Audrey Westbrook, 73, of Savage, showed her furnace ducts. She hired a duct cleaning firm that allegedly defrauded customers in Illinois.
David Brewster, Star Tribune
CHOOSING A DUCT CLEANER
Low price come-ons and the bait-and-switch are common practices among some in the air duct cleaning business. Here are tips from the Better Business Bureau and the U.S. Environmental Protection Agency about how to avoid getting "sucked in."
Check the company out at www.bbb.org or (651) 699-1111.
Get a second opinion.
Be aware that cleaner ducts have never been linked to better health, nor do dirty ducts necessarily mean more dust is coming into your home.
Examine the labels of any chemicals to be applied to your ducts so you'll know whether they're meant for that.
More information is available at www.startribune.com/a327
$49 job became a 'horror story'
- Article by: JAMES ELI SHIFFER
- Star Tribune
- April 23, 2011 - 11:35 PM
On Feb. 14, Audrey Westbrook let two guys from Elite Air Duct Cleaning into her townhouse, expecting to pay them $49 to clean her 30-foot dryer vent. By the time they left, Westbrook had spent $507 for a furnace and duct cleaning that took about an hour and left behind strange-smelling chemicals in her basement.
Westbrook, who's 73 and lives in Savage, thinks she got scammed. But her efforts to do something about it went nowhere. Elite's phone was answered by someone who said the company's owners had recently left the country after selling the business. Her credit card company refused to reverse the charge. The Better Business Bureau mistakenly filed her complaint without doing anything.
Westbrook even contacted Valpak, the company that mailed Elite's $49 cleaning offer, but the company's Twin Cities franchise said it can't screen all advertisers to make sure they're legit.
"I was so frustrated that people can operate like that and no one cares," Westbrook said.
After Westbrook called Whistleblower, she learned Elite has many unhappy customers. The duct cleaning company, which also does business under the names Warranty USA and Air Duct Cleaning Pros, is the target of lawsuits by the Illinois attorney general and Cook County prosecutors. The company allegedly defrauded homeowners with phony claims that their ducts were infested with mold, performed shoddy or nonexistent work and inflated their fees. Illinois officials also are pursuing company owner Moshe Kesem.
The companies did not respond to several calls from Whistleblower.
For homeowners, duct cleaning is usually not necessary unless someone in your home suffers from unexplained allergies, according to the U.S. Environmental Protection Agency. Other factors that could justify a cleaning: a vermin infestation, visible signs of mold or dust billowing out of the vents.
Yet unscrupulous cleaning companies take advantage of fears that germs may lurk in a home's unseen recesses. Fraud is so pervasive that an industry trade group, the National Air Duct Cleaners Association, helped Dateline NBC expose how consumers are getting ripped off by dishonest technicians in a January broadcast.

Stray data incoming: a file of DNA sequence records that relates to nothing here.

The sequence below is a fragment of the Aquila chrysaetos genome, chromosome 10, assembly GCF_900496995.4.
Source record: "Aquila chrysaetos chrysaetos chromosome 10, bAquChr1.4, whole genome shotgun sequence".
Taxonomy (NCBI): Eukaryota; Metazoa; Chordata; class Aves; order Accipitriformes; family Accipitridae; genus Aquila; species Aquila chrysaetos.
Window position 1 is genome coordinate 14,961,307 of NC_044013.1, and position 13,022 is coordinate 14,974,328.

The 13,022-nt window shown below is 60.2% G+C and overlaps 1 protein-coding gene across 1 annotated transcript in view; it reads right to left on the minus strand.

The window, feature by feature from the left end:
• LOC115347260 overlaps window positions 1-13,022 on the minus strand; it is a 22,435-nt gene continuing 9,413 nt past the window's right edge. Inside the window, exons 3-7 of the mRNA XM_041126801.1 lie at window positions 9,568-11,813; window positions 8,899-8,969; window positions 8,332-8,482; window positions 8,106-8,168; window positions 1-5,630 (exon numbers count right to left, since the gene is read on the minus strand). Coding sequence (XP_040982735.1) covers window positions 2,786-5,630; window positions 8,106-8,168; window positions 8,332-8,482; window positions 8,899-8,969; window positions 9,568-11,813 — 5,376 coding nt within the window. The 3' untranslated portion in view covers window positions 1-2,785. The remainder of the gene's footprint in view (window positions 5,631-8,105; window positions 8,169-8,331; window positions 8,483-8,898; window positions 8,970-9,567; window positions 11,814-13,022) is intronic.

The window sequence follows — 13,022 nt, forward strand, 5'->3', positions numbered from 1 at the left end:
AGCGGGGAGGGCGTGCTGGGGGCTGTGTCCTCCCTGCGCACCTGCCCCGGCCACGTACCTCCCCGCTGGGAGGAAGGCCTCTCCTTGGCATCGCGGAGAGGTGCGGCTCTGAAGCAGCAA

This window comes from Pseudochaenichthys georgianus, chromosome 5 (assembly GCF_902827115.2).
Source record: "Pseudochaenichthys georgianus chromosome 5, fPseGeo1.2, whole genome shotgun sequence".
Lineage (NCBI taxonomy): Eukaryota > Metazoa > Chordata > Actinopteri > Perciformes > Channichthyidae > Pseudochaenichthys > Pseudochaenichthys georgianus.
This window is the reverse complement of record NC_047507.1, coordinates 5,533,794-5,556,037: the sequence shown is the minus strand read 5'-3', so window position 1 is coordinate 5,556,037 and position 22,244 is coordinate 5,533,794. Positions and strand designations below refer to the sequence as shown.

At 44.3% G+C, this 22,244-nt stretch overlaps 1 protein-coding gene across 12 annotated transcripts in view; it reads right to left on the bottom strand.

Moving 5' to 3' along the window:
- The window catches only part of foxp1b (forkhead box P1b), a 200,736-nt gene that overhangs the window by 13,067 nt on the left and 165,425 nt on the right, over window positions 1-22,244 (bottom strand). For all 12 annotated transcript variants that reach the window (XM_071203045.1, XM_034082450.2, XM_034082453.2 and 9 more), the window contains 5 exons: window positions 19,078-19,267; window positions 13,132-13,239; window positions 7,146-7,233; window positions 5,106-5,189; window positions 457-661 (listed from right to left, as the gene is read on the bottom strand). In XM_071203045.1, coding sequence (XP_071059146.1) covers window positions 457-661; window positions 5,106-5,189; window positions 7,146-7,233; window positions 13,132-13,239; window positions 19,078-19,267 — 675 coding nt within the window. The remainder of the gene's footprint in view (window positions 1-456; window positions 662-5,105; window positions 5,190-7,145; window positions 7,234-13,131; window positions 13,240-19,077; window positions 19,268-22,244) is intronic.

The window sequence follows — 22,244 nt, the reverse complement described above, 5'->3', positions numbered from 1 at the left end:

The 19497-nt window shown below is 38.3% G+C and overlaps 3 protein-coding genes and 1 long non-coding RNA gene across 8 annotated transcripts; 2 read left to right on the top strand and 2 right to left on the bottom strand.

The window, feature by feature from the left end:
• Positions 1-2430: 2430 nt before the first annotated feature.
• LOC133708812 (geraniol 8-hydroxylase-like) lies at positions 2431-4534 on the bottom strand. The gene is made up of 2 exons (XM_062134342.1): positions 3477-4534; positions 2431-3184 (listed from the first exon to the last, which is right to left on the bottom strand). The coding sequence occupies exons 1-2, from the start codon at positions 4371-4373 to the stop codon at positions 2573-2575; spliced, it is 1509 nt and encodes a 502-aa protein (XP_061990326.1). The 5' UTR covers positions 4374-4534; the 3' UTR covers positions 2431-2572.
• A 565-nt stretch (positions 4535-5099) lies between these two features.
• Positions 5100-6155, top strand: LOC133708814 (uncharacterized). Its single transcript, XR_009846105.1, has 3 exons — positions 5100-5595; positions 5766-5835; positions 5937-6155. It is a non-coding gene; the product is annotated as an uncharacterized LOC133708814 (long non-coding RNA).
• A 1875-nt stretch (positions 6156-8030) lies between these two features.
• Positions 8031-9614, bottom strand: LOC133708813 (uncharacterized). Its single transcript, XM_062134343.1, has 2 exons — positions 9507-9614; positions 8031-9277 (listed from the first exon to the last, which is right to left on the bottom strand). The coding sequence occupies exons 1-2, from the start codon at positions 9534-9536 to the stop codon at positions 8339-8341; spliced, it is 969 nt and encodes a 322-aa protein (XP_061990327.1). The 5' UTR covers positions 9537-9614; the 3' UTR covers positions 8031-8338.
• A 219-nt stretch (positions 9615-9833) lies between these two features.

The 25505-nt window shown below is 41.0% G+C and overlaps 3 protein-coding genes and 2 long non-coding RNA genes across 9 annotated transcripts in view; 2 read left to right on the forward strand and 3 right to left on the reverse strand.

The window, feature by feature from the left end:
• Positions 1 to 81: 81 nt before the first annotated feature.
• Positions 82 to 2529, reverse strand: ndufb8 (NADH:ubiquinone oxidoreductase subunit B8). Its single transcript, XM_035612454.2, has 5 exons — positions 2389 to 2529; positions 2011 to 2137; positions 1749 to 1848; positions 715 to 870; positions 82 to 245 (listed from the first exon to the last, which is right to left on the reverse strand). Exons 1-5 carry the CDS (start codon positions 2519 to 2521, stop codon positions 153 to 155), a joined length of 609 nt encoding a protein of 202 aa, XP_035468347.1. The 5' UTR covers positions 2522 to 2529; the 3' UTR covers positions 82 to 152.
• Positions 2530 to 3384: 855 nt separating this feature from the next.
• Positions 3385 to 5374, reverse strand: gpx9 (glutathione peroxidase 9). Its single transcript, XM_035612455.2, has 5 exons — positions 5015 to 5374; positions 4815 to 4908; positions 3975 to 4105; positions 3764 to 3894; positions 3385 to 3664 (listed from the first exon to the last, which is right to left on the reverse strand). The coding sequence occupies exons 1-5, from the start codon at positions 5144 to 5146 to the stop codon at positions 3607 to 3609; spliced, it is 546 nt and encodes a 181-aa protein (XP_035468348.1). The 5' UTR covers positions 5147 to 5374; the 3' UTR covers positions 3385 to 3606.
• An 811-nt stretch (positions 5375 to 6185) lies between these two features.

The ad that led to Westbrook's unfortunate encounter with Elite started when she got a blue envelope full of ads and coupons. Those ads landed in mailboxes earlier this winter, said Rand Gottlieb, owner of the Valpak franchise in the Twin Cities.
But her routine cleaning job got more complicated when an Elite technician came up from her basement with a black smudge on his fingers. Westbrook said he told her she needed to get her furnace blower cleaned immediately.
"He said it wouldn't be healthy to live here," Westbrook said. "I just thought, 'He's the expert.'"
The receipt shows a $200 charge for cleaning "blades and housing," plus $267 for three chemicals to control mold, mildew, bacteria, fungi and bad odors. Westbrook doesn't believe the technicians even lifted the covers off her vents to clean the ducts. She saw them clean the dryer's outlet with a rotary brush that couldn't come close to penetrating the 30 feet or more of pipe connected to her dryer.
John Schulte, executive director of the National Air Duct Cleaners Association, described Westbrook's experience as a "horror story" for his industry. A professional cleaner would not have used more than one chemical, and that would have been used only after a total cleaning of the system. For what Westbrook paid, her entire system should have been thoroughly cleaned, Schulte said.
After the technicians left Westbrook's home, she checked her receipt and was alarmed to discover the chemicals posed a "potential health risk." That's when she tried in vain to reach the company.
Westbrook was also perturbed by the Better Business Bureau's reaction to her complaint. In a letter, the BBB said it forwarded her gripe to Elite but "we let them know a response is not necessary."
BBB spokesman Dan Hendrickson said the letter should have indicated workers couldn't find an address for Elite. After Whistleblower's inquiry, Hendrickson said the complaint was reopened and referred to the BBB offices in Chicago and Indiana.
Valpak stopped including Elite's ads after complaints from Westbrook and others, Gottlieb said.
"Here at Valpak, we try very hard to do all our business with reputable companies," Gottlieb said. "And when, once in a long while, we realize that a merchant is not doing business correctly, we stop doing business with him immediately ... as we did this time."
Illinois homeowners expecting to pay up to $99 for cleaning services were charged as much as $9,000, in some cases after they were shown photographs of nonexistent mold in their ducts, according to the lawsuit filed by the Illinois attorney general. Last week, Westbrook added her name to the attorney general's list of victims.
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